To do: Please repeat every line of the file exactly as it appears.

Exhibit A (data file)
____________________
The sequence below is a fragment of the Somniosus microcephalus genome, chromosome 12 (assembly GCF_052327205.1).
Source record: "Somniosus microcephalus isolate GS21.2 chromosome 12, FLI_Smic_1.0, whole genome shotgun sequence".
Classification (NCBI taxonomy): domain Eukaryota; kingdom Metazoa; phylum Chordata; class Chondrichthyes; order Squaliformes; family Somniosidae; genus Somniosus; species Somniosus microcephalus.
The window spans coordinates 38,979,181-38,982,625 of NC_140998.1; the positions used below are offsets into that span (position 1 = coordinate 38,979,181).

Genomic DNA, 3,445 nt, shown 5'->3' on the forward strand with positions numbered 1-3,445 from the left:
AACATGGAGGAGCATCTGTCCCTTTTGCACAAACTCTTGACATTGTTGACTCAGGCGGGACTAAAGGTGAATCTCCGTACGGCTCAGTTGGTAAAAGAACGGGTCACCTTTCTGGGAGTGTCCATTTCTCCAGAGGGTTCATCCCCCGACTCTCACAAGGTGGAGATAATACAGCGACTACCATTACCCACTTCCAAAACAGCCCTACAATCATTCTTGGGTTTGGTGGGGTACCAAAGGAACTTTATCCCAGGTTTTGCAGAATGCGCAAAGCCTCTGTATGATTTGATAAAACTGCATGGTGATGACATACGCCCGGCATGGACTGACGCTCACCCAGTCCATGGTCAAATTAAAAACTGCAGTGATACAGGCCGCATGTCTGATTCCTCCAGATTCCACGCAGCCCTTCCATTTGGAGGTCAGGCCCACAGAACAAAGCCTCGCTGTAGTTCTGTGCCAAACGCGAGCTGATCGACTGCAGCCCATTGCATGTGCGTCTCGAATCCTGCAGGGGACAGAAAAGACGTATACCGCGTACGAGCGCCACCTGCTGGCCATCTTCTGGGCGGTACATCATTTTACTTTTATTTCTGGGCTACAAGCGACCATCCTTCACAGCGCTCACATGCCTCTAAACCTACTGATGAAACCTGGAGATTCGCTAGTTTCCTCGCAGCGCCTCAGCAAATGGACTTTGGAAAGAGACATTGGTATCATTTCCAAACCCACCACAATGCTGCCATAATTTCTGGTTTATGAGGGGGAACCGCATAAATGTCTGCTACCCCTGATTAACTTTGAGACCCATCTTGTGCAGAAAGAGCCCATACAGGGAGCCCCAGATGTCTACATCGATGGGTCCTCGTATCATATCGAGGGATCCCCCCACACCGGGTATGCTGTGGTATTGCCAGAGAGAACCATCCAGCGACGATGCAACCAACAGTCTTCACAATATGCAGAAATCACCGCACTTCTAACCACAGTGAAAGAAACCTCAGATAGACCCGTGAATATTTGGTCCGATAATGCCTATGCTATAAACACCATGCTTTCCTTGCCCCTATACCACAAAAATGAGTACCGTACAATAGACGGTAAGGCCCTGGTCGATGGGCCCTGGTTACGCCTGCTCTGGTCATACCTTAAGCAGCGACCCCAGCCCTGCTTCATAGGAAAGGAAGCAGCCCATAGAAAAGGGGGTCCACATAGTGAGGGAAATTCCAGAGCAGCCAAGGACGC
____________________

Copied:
The sequence below is a fragment of the Somniosus microcephalus genome, chromosome 12 (assembly GCF_052327205.1).
Source record: "Somniosus microcephalus isolate GS21.2 chromosome 12, FLI_Smic_1.0, whole genome shotgun sequence".
Classification (NCBI taxonomy): domain Eukaryota; kingdom Metazoa; phylum Chordata; class Chondrichthyes; order Squaliformes; family Somniosidae; genus Somniosus; species Somniosus microcephalus.
The window spans coordinates 38,979,181-38,982,625 of NC_140998.1; the positions used below are offsets into that span (position 1 = coordinate 38,979,181).

Genomic DNA, 3,445 nt, shown 5'->3' on the forward strand with positions numbered 1-3,445 from the left:
AACATGGAGGAGCATCTGTCCCTTTTGCACAAACTCTTGACATTGTTGACTCAGGCGGGACTAAAGGTGAATCTCCGTACGGCTCAGTTGGTAAAAGAACGGGTCACCTTTCTGGGAGTGTCCATTTCTCCAGAGGGTTCATCCCCCGACTCTCACAAGGTGGAGATAATACAGCGACTACCATTACCCACTTCCAAAACAGCCCTACAATCATTCTTGGGTTTGGTGGGGTACCAAAGGAACTTTATCCCAGGTTTTGCAGAATGCGCAAAGCCTCTGTATGATTTGATAAAACTGCATGGTGATGACATACGCCCGGCATGGACTGACGCTCACCCAGTCCATGGTCAAATTAAAAACTGCAGTGATACAGGCCGCATGTCTGATTCCTCCAGATTCCACGCAGCCCTTCCATTTGGAGGTCAGGCCCACAGAACAAAGCCTCGCTGTAGTTCTGTGCCAAACGCGAGCTGATCGACTGCAGCCCATTGCATGTGCGTCTCGAATCCTGCAGGGGACAGAAAAGACGTATACCGCGTACGAGCGCCACCTGCTGGCCATCTTCTGGGCGGTACATCATTTTACTTTTATTTCTGGGCTACAAGCGACCATCCTTCACAGCGCTCACATGCCTCTAAACCTACTGATGAAACCTGGAGATTCGCTAGTTTCCTCGCAGCGCCTCAGCAAATGGACTTTGGAAAGAGACATTGGTATCATTTCCAAACCCACCACAATGCTGCCATAATTTCTGGTTTATGAGGGGGAACCGCATAAATGTCTGCTACCCCTGATTAACTTTGAGACCCATCTTGTGCAGAAAGAGCCCATACAGGGAGCCCCAGATGTCTACATCGATGGGTCCTCGTATCATATCGAGGGATCCCCCCACACCGGGTATGCTGTGGTATTGCCAGAGAGAACCATCCAGCGACGATGCAACCAACAGTCTTCACAATATGCAGAAATCACCGCACTTCTAACCACAGTGAAAGAAACCTCAGATAGACCCGTGAATATTTGGTCCGATAATGCCTATGCTATAAACACCATGCTTTCCTTGCCCCTATACCACAAAAATGAGTACCGTACAATAGACGGTAAGGCCCTGGTCGATGGGCCCTGGTTACGCCTGCTCTGGTCATACCTTAAGCAGCGACCCCAGCCCTGCTTCATAGGAAAGGAAGCAGCCCATAGAAAAGGGGGTCCACATAGTGAGGGAAATTCCAGAGCAGCCAAGGACGC